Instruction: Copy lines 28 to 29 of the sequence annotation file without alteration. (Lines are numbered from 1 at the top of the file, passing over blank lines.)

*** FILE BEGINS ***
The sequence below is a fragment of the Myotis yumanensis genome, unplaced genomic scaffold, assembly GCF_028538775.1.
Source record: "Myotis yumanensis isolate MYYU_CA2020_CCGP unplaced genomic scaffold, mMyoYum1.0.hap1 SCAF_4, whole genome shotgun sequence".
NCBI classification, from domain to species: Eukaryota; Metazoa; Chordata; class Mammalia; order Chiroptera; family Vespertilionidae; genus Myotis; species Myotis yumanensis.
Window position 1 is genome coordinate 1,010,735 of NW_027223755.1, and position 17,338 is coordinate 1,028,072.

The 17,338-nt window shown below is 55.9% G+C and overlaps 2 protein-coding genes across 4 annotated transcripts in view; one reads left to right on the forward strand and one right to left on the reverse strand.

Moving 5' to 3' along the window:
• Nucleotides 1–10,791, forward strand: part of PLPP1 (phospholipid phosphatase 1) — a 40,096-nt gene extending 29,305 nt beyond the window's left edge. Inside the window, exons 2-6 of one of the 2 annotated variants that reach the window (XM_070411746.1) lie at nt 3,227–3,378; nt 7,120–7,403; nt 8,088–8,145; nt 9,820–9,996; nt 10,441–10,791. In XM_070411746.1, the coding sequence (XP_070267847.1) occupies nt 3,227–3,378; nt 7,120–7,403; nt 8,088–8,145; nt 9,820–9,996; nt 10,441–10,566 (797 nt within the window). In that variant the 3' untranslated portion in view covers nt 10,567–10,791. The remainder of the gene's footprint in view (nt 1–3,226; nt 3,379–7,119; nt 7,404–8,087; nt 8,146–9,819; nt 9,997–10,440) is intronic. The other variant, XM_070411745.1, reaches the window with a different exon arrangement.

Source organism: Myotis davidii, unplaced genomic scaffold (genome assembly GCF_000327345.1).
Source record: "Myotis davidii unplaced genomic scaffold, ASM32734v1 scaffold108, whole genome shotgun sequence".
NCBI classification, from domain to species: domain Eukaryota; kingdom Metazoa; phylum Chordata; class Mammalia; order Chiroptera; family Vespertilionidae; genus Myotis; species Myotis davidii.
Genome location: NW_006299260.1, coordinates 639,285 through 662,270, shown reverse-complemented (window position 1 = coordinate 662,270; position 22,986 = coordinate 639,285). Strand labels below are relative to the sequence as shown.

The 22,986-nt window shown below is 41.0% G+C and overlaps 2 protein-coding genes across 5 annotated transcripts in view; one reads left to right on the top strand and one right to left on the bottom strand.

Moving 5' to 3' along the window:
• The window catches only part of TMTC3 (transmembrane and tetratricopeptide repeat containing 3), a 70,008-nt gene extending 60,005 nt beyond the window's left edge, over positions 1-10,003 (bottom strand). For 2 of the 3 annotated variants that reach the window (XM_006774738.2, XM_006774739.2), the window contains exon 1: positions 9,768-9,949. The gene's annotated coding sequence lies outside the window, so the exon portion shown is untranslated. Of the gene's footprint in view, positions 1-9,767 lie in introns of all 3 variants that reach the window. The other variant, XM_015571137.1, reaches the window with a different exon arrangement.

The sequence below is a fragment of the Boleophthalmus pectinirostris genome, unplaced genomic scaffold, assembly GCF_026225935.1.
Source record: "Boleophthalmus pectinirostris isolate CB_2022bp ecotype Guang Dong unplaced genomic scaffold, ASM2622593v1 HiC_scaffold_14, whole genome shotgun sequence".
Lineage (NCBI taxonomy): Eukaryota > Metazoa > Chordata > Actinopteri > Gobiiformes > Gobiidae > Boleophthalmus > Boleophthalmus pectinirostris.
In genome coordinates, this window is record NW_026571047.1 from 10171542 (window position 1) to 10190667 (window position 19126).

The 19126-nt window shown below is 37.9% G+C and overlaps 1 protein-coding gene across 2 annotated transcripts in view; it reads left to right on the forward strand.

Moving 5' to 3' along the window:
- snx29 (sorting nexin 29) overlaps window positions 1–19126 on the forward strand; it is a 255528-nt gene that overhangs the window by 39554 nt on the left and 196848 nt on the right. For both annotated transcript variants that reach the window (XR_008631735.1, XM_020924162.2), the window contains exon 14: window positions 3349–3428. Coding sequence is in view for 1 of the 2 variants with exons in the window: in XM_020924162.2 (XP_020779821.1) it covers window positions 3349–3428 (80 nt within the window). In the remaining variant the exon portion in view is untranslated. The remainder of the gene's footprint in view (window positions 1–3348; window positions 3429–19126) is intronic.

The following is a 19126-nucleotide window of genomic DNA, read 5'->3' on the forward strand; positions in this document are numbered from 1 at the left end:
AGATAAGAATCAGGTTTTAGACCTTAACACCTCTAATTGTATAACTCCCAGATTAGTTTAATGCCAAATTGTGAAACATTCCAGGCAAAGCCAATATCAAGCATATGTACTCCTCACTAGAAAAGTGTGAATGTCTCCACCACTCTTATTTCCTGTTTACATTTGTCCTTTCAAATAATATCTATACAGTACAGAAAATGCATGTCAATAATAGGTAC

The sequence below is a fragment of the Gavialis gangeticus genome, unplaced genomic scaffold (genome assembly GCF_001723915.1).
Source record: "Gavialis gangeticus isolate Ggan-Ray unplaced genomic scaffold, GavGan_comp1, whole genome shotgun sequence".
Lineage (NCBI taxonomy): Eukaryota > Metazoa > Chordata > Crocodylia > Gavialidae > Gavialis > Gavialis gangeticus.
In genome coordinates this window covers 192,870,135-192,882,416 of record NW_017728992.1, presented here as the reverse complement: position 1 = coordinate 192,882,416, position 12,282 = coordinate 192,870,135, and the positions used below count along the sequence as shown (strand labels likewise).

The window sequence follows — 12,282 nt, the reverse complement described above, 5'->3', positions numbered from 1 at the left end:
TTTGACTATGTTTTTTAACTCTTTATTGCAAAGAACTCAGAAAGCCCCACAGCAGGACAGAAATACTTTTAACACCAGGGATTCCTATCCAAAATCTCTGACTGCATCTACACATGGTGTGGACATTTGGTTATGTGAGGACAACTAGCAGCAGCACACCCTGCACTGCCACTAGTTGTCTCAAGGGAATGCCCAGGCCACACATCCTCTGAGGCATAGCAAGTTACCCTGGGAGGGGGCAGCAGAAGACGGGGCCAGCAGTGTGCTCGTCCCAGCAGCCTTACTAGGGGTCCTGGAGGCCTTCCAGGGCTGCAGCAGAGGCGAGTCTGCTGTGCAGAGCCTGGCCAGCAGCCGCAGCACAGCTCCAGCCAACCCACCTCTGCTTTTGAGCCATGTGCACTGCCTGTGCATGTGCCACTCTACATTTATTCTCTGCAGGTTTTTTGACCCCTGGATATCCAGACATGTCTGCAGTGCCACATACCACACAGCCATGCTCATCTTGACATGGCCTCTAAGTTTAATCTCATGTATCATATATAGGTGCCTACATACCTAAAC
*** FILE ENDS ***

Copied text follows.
The window sequence follows — 12,282 nt, the reverse complement described above, 5'->3', positions numbered from 1 at the left end:
TTTGACTATGTTTTTTAACTCTTTATTGCAAAGAACTCAGAAAGCCCCACAGCAGGACAGAAATACTTTTAACACCAGGGATTCCTATCCAAAATCTCTGACTGCATCTACACATGGTGTGGACATTTGGTTATGTGAGGACAACTAGCAGCAGCACACCCTGCACTGCCACTAGTTGTCTCAAGGGAATGCCCAGGCCACACATCCTCTGAGGCATAGCAAGTTACCCTGGGAGGGGGCAGCAGAAGACGGGGCCAGCAGTGTGCTCGTCCCAGCAGCCTTACTAGGGGTCCTGGAGGCCTTCCAGGGCTGCAGCAGAGGCGAGTCTGCTGTGCAGAGCCTGGCCAGCAGCCGCAGCACAGCTCCAGCCAACCCACCTCTGCTTTTGAGCCATGTGCACTGCCTGTGCATGTGCCACTCTACATTTATTCTCTGCAGGTTTTTTGACCCCTGGATATCCAGACATGTCTGCAGTGCCACATACCACACAGCCATGCTCATCTTGACATGGCCTCTAAGTTTAATCTCATGTATCATATATAGGTGCCTACATACCTAAAC